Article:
It was a typical late February day in 1935 when assistant lighthouse keeper Clinton L. “Buster” Dalzell left Maine’s barren Egg Rock Lighthouse at the entrance to Frenchman Bay.
The 26-year old lighthouse keeper said goodbye to his pregnant wife and two small children and shoved off in the station’s small boat for the mainland. As the wife of an experienced lighthouse keeper, his wife thought nothing of it. After all, he had made many trips to and from island lighthouses and often times she had travelled with him.
Born in Lubec, Maine, on Feb. 10, 1907, Buster Dalzell’s parents gave him the middle name of Lubec to always remind him of the town where he was born. He enlisted in the lighthouse service after a three year stint in the U.S. Army. His first assignment was as an assistant keeper at Heron Neck Lighthouse on Green Island, off the coast of Vinalhaven, Maine. It was at Heron Neck Lighthouse where, on June 6, 1931, he married Elizabeth M. Smith in what was reported as the first ever wedding at the lighthouse.
After Heron Neck Lighthouse, the couple spent stints at the Maine lighthouses of Matinicus Rock, Seguin Island, and Boon Island before arriving at Egg Rock Lighthouse in 1933 with their two small children: Westley (sometimes spelled Wesley) and Franklin. Mrs. Dalzell later recalled that no matter which lighthouse they lived at, life was good and they were happy times.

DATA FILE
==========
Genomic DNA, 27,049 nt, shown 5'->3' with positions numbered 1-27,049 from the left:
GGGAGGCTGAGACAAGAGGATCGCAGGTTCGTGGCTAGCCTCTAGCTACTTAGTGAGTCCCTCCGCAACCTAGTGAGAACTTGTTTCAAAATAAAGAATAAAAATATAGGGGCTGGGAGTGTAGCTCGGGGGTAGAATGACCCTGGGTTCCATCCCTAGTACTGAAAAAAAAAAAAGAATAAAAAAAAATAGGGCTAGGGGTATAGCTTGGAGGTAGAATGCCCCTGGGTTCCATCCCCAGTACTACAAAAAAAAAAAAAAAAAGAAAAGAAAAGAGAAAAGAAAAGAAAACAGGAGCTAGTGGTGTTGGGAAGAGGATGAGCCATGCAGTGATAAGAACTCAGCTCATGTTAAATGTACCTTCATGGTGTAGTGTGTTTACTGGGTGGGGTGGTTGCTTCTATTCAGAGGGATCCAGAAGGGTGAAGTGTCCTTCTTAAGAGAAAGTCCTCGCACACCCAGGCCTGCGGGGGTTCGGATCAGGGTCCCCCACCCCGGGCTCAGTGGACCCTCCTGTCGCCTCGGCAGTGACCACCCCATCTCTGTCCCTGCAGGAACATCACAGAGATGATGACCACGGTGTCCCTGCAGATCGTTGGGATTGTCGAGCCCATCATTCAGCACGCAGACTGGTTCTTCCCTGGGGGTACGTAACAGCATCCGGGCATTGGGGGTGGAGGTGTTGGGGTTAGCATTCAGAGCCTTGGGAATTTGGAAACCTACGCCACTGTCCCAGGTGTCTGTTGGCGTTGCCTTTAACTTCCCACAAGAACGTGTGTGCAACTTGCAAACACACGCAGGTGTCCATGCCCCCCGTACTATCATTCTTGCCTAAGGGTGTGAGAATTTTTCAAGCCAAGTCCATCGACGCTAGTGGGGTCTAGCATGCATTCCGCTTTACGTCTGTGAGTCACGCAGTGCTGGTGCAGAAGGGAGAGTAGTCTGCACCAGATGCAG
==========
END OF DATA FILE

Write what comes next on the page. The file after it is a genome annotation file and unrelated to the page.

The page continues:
It was when Egg Rock’s head keeper, Jaurel B. Pinkham, telephoned the mainland on another matter that he found out that Buster Dalzell had not arrived at his destination. Fearing for the worst, he called the police and then the Coast Guard. A search was immediately launched. Keeper Pinkham also launched his own boat to search for his friend and fellow keeper. About a mile and half from the lighthouse, keeper Pinkham found Buster Dalzell’s overturned skiff, but there was no sign of the assistant keeper. Pinkham knew by that time that there was no chance of survival in those bitter cold waters. After three days, the Coast Guard gave up its search. About a month later, the trawler Eliza C. Riggs discovered Buster Dalzell’s body. Although there was lots of speculation, it was never determined what actually caused Buster Dalzell’s death.
Keeper Dalzell’s third child, Barbara, was born three weeks after his death.
Elizabeth Dalzell returned to Vinalhaven, Maine, where she was from and where she buried her husband, and where, she raised her three children on a small survivor’s pension. She never remarried, often telling others that no one could replace Buster.
Franklin Dalzell recalled many a night when the family would sit around the fire while he asked questions about his father and lighthouse living. His mother’s memories were always happy ones that she always loved to talk about, memories that kept her going for the rest of her life.
This story appeared in the
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